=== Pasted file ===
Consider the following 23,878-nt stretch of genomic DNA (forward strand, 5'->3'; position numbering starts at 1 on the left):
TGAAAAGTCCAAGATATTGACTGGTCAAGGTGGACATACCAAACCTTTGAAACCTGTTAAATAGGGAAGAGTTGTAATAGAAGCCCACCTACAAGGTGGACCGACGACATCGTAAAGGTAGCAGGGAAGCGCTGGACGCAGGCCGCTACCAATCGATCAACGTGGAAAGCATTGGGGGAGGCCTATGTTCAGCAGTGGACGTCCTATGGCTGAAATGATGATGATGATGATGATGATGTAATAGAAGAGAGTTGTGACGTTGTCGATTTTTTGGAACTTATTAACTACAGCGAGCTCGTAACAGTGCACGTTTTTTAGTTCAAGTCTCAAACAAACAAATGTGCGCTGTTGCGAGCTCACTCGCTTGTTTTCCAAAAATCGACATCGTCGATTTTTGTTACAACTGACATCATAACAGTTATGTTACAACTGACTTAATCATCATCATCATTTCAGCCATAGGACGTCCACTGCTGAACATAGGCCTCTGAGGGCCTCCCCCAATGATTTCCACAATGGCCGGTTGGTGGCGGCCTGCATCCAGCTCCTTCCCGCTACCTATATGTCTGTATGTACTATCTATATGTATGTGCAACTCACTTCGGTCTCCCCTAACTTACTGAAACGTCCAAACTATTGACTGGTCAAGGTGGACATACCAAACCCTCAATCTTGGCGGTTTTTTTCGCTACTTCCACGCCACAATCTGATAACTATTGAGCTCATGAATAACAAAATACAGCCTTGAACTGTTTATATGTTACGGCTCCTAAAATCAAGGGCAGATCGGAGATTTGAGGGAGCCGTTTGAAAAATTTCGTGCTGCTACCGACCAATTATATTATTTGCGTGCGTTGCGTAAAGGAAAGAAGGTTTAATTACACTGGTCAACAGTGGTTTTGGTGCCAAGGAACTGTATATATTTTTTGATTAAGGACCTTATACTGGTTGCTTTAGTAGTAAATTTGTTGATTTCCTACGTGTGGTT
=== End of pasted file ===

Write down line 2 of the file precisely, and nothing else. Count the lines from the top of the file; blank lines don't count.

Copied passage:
TGAAAAGTCCAAGATATTGACTGGTCAAGGTGGACATACCAAACCTTTGAAACCTGTTAAATAGGGAAGAGTTGTAATAGAAGCCCACCTACAAGGTGGACCGACGACATCGTAAAGGTAGCAGGGAAGCGCTGGACGCAGGCCGCTACCAATCGATCAACGTGGAAAGCATTGGGGGAGGCCTATGTTCAGCAGTGGACGTCCTATGGCTGAAATGATGATGATGATGATGATGATGTAATAGAAGAGAGTTGTGACGTTGTCGATTTTTTGGAACTTATTAACTACAGCGAGCTCGTAACAGTGCACGTTTTTTAGTTCAAGTCTCAAACAAACAAATGTGCGCTGTTGCGAGCTCACTCGCTTGTTTTCCAAAAATCGACATCGTCGATTTTTGTTACAACTGACATCATAACAGTTATGTTACAACTGACTTAATCATCATCATCATTTCAGCCATAGGACGTCCACTGCTGAACATAGGCCTCTGAGGGCCTCCCCCAATGATTTCCACAATGGCCGGTTGGTGGCGGCCTGCATCCAGCTCCTTCCCGCTACCTATATGTCTGTATGTACTATCTATATGTATGTGCAACTCACTTCGGTCTCCCCTAACTTACTGAAACGTCCAAACTATTGACTGGTCAAGGTGGACATACCAAACCCTCAATCTTGGCGGTTTTTTTCGCTACTTCCACGCCACAATCTGATAACTATTGAGCTCATGAATAACAAAATACAGCCTTGAACTGTTTATATGTTACGGCTCCTAAAATCAAGGGCAGATCGGAGATTTGAGGGAGCCGTTTGAAAAATTTCGTGCTGCTACCGACCAATTATATTATTTGCGTGCGTTGCGTAAAGGAAAGAAGGTTTAATTACACTGGTCAACAGTGGTTTTGGTGCCAAGGAACTGTATATATTTTTTGATTAAGGACCTTATACTGGTTGCTTTAGTAGTAAATTTGTTGATTTCCTACGTGTGGTT